specific situations. At this point, the game system of traditional RPGs differs
considerably from the programmed system of online RPGs. In the online RPG, the
parameters and procedures of the programmed system take the shape of actual
characters and landscapes reacting in specific ways to the players actions. They are
no longer just a tool with which to describe a world of choice; they incarnate a spe-
cific world, and for this reason, they have an entirely different status in the
communication.

WoW
The system of WoW is quite comparable to that of D&D 3,5 and could be defined as
a simulation of the parameters and procedures of a traditional rule system, such as
the D&D 3,5. However, the online RPG simulates more than the rulebooks. Rather
than regulating the production and exchange of information about the fictional game
world, it incarnates the game world as such, and in so doing, it takes over much of
the game managers role. At the same time, WoW enables a wide array of possible

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Thorhauge 381

gameplay practices made possible by the communication and interaction possibili-


ties offered by the game system. Because of these important differences, the system
of WoW has quite another status in the overall gameplay activity.
As regards the similarities between the two game systems, the characters
attributes and development in WoW are defined by the same type of parameters as
those found in the rulebooks of D&D 3,5. They are defined at their starting point
according to race and a class and a set of characteristics such as strength, intelli-
gence, and agility. The character is born with certain parameter values, and as the
characters move through the landscape and fights opponents, these values will
increase and new parameters will appear very much in the same way as D&D 3,5.
Similarly, WoW includes an exotic fauna of animals and supernatural creatures that
can to some extent be defined as a programmed version of the monster manual:
D&D 3,5s encyclopedia of possible opponents. In contrast to D&D 3,5, however,
these characters have been integrated in a particular game world; they are pro-
grammed audiovisual objects that wander the game world in areas where the game
designers have chosen to place them.
This basic difference renders one of the communicative conventions of the
traditional RPG obsolete, that is, the game world is no longer the domain of the game
manager. This role has been taken over by the system. Furthermore, the communi-
cation functionalities in the game allow for a broad range of communication contexts
and communities going well beyond the small player groups of traditional RPGs.
Apart from the conflict between the horde and the alliance, that places a basic
restriction on communication between players, there are several functionalities in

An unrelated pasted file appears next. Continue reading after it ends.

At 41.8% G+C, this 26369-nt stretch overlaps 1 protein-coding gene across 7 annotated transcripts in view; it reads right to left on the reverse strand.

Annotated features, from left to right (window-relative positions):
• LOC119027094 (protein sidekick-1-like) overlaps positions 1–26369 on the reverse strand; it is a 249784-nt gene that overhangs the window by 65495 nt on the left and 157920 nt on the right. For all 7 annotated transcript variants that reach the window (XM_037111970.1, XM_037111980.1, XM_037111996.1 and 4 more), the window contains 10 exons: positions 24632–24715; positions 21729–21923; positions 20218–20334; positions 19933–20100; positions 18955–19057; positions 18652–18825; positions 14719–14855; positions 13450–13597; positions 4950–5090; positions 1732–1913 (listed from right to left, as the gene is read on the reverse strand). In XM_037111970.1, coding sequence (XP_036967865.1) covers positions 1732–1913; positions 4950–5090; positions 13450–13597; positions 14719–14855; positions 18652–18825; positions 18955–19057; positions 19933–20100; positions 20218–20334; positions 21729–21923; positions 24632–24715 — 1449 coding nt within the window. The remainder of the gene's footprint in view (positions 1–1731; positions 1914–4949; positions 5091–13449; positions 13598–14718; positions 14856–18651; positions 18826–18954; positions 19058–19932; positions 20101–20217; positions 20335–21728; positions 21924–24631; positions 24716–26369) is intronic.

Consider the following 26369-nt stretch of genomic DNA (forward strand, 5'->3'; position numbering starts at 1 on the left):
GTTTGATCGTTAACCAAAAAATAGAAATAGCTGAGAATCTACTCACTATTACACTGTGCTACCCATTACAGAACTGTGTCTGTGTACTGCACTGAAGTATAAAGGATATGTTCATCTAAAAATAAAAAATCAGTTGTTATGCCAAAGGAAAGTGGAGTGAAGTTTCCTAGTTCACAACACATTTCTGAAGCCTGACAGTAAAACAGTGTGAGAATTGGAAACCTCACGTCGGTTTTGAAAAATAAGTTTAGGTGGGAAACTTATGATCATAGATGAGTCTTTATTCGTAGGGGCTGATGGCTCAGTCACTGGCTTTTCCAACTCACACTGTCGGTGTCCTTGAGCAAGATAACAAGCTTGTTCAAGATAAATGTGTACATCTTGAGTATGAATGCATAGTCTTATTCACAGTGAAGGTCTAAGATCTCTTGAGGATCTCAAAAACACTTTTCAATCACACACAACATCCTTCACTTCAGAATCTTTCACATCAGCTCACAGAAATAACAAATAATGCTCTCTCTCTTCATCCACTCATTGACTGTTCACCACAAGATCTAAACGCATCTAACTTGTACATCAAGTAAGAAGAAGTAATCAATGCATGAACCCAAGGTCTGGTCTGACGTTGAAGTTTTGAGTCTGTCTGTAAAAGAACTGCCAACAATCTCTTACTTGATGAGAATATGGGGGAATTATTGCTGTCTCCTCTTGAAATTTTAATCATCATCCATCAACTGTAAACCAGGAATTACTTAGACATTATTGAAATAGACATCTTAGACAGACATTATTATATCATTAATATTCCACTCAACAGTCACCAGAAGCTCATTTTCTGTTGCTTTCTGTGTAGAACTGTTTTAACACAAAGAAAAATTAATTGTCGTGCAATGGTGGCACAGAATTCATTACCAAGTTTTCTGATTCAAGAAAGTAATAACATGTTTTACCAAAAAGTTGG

the game enabling different sorts of social and communicative relations, such as
parties, raids, or guilds. These differ with regard to number of players, continuity,
formalization, and what is shared among the players and on this basis they frame
communication in WoW by defining who is included in the communication and who
is not. That is, the number of players in the exchange of particular chat messages
depends on the type of group the players choose to send to such as the party, the
guild, all players nearby, or just one specific player. In this way, the chat log com-
prises communication across several contexts that are defined, among other things,
by the parties, raids, and guilds the individual player may be involved in. Player
communication is of course not limited to the chat log, and it is rather common to
include third-party software, such as team speak to support player communication
during gameplay. However, this only emphasizes the fact that player communication
within WoW is not restricted to the small, intimate group of the traditional RPG. It
takes place simultaneously across several contexts and technologies and is defined
partly by in-game player communities and partly by external factors, such a friend-
ship or nationality (see Taylor, 2006a)
By dissolving the small, intimate group of the traditional role-playing with a wide
array of communicational contexts WoW allows for a broad range of gameplay prac-
tices beyond that of the traditional RPG. This may include strategies such as quest-
ing, grinding, raiding, or fighting in battlegrounds. The characteristics of these

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382 Games and Culture 8(6)

Table 2. System, World, and Gameplay in Classic and Online Role-Playing Games.

Classic RPG/D&D 3.5 Online RPG/WoW

System Fantasy tool kit Programmed system


World Product of the players Product of the programmed system
communication
Gameplay The game world emerges as a product The players actions, strategies, and
of the players actions, strategies, motives are performed in a world
and motives that is defined in advance
Note. D&D Dungeons and Dragons 3,5; WoW World of Warcraft.

gameplay practices are rather well described in the existing literature (see, for
instance, Aarseth, 2004; Christopher, 2010; Tosca, 2003) and there is no need to
describe them in further detail in the current context. The point to be made is rather
that the gameplay practice characteristic of the traditional RPG has been designated
to particular servers, role-playing servers, as while the overall gameplay activity add
a multitude of alternatives with more or less likeness to the historical origin. Further-
more, while the game system might have been design for a generic set of gameplay
practices such as quests, raids, and battlegrounds, players may also choose to focus
on secondary aspects of the game and invent their own practices, as will be described